Q: Sometimes I’m written to by the human resources department, at other times it’s the personnel department. They all seem to talk to me about the same things, so why are we wasting resources (which I could put to better use in my social work team) having two support departments?
A: Ah, you’ve just hit a sore point in the human resources world! The quick answer is that it’s actually one department with an identity crisis, or possibly one department at the blunt end of a mission statement.
Life is so much simpler when you know your name. There’s a little bit of envy in me about you social workers and care assistants – and others in the caring profession. With a job title comes an expectation of the scope of the job. In the human resources/personnel sea, we are alone in a boat with a couple of oars!
A colleague reminded me that, when he joined his first local authority, the people he called upon for advice were in the staffing department. Nowadays this might be construed as a group of number crunchers, interested in budgets and costs, and not at all interested in employees as individuals. But back then, that was not the case. My colleague remembers those in staffing as genuinely being on the employees’ side.
I remember doing the job from the “staffing” end, and a large part of it seemed to be about delivering cards and flowers to anyone who was off work. Then we were morphed into personnel departments, with who knows what job descriptions! Not quite the hearts and flowers welfare department, but still people who cared. Then came the human resources label. If there was ever a more robotic name, I am yet to hear it. However, personnel practitioners don’t really care what they are called.
One reason for creating a human resources function was to try to provide more reliable data for management. The obvious thing to target was the biggest cost: sickness absence. But this has often translated into HR people “policing” the workforce, when this should be a part of a manager’s job. Nonetheless, I’d put money on the fact that my profession still cares.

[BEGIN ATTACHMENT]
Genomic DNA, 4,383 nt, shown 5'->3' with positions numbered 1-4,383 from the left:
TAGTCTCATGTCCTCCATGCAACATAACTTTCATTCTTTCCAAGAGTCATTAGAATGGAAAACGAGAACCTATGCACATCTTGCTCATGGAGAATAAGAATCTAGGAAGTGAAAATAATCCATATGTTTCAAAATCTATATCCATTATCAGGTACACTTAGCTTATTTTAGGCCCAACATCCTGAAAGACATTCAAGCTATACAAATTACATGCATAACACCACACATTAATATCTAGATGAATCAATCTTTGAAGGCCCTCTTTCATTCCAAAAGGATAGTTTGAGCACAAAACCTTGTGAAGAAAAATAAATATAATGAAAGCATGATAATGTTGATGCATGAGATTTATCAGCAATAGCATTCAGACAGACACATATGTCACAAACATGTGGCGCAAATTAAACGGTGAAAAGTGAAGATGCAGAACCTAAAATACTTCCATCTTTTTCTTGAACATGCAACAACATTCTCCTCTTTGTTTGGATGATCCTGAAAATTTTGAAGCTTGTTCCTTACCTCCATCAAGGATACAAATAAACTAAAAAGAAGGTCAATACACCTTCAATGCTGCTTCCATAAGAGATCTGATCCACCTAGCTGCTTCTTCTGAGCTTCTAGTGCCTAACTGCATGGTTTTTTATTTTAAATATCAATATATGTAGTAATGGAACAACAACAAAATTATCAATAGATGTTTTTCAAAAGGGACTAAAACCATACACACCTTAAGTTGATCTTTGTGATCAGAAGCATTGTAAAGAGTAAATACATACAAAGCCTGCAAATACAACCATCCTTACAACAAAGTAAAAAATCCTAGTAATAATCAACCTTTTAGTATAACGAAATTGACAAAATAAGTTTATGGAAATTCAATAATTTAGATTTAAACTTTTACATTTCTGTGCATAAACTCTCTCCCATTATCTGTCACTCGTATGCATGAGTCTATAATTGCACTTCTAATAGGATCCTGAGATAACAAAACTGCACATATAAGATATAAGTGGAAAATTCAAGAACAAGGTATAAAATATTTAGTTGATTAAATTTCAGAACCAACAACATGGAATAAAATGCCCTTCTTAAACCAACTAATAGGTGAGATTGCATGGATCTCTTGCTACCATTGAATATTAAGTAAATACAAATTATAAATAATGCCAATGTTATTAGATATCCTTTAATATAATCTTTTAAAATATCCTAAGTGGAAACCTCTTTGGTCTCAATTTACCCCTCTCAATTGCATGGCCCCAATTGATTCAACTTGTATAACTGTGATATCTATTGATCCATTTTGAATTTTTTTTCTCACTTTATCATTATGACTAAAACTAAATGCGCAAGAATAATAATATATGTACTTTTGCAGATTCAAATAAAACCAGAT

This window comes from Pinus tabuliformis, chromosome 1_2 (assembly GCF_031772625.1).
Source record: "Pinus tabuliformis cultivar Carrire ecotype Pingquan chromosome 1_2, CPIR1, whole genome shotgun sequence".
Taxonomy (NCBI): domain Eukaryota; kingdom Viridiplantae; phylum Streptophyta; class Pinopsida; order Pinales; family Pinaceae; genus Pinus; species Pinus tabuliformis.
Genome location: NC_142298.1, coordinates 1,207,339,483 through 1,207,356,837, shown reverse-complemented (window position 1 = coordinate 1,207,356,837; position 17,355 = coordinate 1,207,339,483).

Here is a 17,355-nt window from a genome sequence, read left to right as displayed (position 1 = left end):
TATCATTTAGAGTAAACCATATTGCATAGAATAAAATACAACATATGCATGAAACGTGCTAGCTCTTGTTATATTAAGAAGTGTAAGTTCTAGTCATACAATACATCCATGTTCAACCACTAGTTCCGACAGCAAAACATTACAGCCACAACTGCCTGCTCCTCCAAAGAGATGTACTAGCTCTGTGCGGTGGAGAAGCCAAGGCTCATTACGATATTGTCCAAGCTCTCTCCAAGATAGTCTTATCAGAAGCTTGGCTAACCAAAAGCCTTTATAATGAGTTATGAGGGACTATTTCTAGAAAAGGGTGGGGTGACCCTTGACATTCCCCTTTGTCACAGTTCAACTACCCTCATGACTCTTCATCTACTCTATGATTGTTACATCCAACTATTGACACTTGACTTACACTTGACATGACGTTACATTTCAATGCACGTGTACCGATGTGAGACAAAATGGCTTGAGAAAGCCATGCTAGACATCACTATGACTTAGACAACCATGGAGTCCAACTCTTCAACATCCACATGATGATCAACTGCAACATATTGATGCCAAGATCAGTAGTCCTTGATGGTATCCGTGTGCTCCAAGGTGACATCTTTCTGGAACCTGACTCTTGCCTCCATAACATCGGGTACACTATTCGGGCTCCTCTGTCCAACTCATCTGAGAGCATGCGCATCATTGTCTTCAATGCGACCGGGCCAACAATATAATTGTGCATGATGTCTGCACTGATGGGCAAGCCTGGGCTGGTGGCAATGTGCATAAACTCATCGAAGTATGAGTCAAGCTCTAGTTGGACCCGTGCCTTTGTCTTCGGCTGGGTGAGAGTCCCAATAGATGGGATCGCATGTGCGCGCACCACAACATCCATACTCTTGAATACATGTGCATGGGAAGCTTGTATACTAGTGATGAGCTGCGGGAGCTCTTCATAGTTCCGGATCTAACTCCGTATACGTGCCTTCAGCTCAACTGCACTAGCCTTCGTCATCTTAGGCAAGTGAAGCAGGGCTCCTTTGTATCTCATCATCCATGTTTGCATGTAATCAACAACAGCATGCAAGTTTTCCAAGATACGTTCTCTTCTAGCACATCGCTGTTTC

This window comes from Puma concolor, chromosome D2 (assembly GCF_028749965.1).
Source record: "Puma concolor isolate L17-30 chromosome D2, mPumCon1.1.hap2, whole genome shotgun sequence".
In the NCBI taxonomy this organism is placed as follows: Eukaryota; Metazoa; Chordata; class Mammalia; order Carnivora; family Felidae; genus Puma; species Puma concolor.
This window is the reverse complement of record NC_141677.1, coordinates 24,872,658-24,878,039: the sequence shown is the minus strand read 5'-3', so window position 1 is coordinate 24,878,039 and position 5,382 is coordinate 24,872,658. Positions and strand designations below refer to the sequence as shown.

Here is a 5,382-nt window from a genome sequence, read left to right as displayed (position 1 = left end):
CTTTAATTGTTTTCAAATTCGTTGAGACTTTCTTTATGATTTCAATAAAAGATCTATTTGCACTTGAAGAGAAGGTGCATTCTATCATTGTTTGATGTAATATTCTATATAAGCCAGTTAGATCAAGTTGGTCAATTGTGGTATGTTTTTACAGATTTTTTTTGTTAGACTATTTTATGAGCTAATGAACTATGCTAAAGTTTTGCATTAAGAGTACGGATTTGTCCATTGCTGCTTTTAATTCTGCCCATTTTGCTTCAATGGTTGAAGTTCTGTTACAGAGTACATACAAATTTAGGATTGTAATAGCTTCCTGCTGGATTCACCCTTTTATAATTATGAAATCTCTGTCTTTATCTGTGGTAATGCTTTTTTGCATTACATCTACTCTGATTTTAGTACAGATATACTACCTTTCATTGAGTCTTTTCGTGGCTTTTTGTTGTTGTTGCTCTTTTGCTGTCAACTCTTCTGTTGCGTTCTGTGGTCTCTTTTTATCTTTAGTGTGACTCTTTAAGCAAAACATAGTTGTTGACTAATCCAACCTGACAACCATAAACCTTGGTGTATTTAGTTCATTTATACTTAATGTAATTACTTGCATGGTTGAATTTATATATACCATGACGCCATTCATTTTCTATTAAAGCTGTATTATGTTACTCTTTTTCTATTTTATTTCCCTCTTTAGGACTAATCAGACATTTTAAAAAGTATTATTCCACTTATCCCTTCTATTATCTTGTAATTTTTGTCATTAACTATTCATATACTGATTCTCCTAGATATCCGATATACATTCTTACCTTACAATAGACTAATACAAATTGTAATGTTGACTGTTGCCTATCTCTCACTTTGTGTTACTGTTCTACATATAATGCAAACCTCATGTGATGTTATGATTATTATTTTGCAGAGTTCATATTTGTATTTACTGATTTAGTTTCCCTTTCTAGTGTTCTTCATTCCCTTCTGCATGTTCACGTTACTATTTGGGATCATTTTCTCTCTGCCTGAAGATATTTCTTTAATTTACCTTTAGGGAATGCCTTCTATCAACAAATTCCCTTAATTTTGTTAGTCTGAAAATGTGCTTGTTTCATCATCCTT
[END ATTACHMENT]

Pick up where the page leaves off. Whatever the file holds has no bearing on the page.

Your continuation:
Alison Sanger is a social care HR consultant
A: I think you must have too much time on your hands if you’ve given any serious thought to the difference between HR and personnel departments! However, I agree that any money spent on either (or both) would be better spent on looking after the workforce properly (such as by giving them decent pay rises), or on direct services for our clients. Perhaps all HR staff could retrain as social workers and start filling some of our vacancies.
Name and address withheld
A: I called on our HR department for support during a “restructure” at work a few years back and found that, despite the individuals there being understanding, their hands were tied and they were unable to do anything to improve my situation. I think there is a role for HR or personnel experts, but they need proper autonomy within the organisations they work for, otherwise they can’t provide employees with any sort of support unless it happens to also fit in with management’s plans!
Name and address withheld
Your questions answered by Community Care readers
12 JULY QUESTION
Q: I have been bullied within my social work team over the past three years and, although the person who did this to me has now been removed from the team, the situation has left me low in confidence and disillusioned. Do I stay in social work, my team and authority? Or is this a good time to try something new?
We will answer this question in the 12 July issue of Community Care. We want to publish your advice: please send to firstname.lastname@example.org by Wednesday 4 July.
Do you have your own career dilemma? Send your comments or questions for consideration by our HR expert and your peers to email@example.com